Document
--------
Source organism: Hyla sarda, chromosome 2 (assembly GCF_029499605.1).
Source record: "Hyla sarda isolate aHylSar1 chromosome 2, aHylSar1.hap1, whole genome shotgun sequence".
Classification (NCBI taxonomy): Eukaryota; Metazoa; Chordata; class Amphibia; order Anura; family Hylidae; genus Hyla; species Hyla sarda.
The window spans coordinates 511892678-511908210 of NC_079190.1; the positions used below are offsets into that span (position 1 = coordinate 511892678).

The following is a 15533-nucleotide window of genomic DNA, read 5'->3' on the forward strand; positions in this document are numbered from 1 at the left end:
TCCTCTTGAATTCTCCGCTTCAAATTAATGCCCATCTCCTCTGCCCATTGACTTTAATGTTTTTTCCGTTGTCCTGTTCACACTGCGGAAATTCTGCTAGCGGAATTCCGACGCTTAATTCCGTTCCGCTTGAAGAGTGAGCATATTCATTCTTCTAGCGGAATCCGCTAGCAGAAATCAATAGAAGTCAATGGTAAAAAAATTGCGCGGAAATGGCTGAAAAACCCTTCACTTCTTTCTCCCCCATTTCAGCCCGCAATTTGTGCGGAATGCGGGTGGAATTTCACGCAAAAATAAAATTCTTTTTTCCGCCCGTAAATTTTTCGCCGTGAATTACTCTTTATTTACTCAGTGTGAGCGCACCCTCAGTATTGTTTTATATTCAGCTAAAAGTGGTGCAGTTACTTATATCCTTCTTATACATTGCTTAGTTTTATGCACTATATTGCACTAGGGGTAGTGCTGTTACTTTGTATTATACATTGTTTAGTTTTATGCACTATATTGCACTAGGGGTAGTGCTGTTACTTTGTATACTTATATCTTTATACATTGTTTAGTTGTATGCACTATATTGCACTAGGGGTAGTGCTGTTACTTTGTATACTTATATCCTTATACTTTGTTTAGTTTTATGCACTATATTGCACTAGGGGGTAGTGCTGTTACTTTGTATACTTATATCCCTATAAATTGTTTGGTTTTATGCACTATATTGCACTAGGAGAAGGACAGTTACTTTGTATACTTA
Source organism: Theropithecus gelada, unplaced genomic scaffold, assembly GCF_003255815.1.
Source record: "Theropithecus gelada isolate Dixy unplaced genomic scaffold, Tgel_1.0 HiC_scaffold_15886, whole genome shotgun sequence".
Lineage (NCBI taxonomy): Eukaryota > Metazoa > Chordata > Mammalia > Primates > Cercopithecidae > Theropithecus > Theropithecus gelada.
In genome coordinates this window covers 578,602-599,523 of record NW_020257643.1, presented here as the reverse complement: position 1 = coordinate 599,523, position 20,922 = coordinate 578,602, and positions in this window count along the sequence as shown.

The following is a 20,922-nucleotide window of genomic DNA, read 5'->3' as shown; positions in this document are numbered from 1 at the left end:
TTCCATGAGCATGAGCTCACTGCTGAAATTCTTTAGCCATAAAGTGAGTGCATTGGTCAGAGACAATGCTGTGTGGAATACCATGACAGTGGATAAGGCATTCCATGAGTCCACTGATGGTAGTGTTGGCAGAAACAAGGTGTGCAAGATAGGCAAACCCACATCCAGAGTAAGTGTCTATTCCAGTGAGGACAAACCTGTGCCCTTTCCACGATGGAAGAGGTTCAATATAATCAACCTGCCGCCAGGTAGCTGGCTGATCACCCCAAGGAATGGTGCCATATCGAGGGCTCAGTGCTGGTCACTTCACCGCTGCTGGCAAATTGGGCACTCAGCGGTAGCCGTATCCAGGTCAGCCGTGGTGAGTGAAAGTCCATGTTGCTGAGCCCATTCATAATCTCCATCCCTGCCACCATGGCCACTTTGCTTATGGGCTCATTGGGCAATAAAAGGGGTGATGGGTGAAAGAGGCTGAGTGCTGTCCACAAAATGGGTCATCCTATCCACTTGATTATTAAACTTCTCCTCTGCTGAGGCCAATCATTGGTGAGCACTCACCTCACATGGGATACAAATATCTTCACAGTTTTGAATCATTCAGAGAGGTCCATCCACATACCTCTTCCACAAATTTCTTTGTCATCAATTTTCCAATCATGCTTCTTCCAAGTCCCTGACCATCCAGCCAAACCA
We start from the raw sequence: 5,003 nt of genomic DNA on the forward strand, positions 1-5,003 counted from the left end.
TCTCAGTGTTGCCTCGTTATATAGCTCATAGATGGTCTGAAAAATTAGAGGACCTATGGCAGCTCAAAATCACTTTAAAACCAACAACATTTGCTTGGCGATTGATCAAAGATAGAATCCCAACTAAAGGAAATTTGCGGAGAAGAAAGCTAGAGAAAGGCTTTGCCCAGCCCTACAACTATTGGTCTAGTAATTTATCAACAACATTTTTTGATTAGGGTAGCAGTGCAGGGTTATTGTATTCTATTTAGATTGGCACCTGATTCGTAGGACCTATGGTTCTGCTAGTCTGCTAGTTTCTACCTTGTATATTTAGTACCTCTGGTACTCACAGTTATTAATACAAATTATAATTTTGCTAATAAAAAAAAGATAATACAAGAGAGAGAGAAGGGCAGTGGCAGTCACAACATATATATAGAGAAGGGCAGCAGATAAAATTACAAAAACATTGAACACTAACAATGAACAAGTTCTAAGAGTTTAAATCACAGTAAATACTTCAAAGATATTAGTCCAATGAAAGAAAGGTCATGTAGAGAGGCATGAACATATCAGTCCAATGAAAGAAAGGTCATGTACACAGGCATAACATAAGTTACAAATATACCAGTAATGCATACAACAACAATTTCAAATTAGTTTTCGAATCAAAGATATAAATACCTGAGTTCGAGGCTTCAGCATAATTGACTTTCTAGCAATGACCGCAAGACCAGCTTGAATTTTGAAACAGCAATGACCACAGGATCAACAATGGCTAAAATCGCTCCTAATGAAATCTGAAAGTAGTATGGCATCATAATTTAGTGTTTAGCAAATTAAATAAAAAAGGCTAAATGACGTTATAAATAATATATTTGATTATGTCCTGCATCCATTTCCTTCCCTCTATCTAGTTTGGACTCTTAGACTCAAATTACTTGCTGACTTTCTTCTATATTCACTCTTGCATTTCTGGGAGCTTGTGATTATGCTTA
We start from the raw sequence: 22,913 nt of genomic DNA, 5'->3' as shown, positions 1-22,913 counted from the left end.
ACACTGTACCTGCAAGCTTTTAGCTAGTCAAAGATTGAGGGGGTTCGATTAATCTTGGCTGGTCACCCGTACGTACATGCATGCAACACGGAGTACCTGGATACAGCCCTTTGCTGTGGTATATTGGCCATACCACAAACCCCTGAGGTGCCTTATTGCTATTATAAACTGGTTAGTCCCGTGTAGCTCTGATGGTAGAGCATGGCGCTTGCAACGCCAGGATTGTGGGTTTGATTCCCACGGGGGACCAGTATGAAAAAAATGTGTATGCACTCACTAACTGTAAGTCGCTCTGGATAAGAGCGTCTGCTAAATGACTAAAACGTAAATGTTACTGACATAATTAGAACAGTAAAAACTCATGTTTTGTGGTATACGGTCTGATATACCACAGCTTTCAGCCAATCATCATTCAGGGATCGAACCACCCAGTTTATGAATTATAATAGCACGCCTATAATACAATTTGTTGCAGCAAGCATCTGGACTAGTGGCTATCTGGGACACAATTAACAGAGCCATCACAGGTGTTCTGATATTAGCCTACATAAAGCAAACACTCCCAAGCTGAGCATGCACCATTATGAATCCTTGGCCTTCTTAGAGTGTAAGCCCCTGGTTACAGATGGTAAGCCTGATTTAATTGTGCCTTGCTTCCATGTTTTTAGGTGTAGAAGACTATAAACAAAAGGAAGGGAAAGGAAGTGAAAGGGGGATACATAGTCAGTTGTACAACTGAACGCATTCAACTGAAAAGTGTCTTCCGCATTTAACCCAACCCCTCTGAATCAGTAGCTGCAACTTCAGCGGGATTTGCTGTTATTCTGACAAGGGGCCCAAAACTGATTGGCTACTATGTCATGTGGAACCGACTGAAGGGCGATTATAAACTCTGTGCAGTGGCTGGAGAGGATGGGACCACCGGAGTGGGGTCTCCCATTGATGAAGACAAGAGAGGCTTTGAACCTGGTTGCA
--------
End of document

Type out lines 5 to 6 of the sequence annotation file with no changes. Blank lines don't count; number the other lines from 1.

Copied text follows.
The following is a 15533-nucleotide window of genomic DNA, read 5'->3' on the forward strand; positions in this document are numbered from 1 at the left end:
TCCTCTTGAATTCTCCGCTTCAAATTAATGCCCATCTCCTCTGCCCATTGACTTTAATGTTTTTTCCGTTGTCCTGTTCACACTGCGGAAATTCTGCTAGCGGAATTCCGACGCTTAATTCCGTTCCGCTTGAAGAGTGAGCATATTCATTCTTCTAGCGGAATCCGCTAGCAGAAATCAATAGAAGTCAATGGTAAAAAAATTGCGCGGAAATGGCTGAAAAACCCTTCACTTCTTTCTCCCCCATTTCAGCCCGCAATTTGTGCGGAATGCGGGTGGAATTTCACGCAAAAATAAAATTCTTTTTTCCGCCCGTAAATTTTTCGCCGTGAATTACTCTTTATTTACTCAGTGTGAGCGCACCCTCAGTATTGTTTTATATTCAGCTAAAAGTGGTGCAGTTACTTATATCCTTCTTATACATTGCTTAGTTTTATGCACTATATTGCACTAGGGGTAGTGCTGTTACTTTGTATTATACATTGTTTAGTTTTATGCACTATATTGCACTAGGGGTAGTGCTGTTACTTTGTATACTTATATCTTTATACATTGTTTAGTTGTATGCACTATATTGCACTAGGGGTAGTGCTGTTACTTTGTATACTTATATCCTTATACTTTGTTTAGTTTTATGCACTATATTGCACTAGGGGGTAGTGCTGTTACTTTGTATACTTATATCCCTATAAATTGTTTGGTTTTATGCACTATATTGCACTAGGAGAAGGACAGTTACTTTGTATACTTA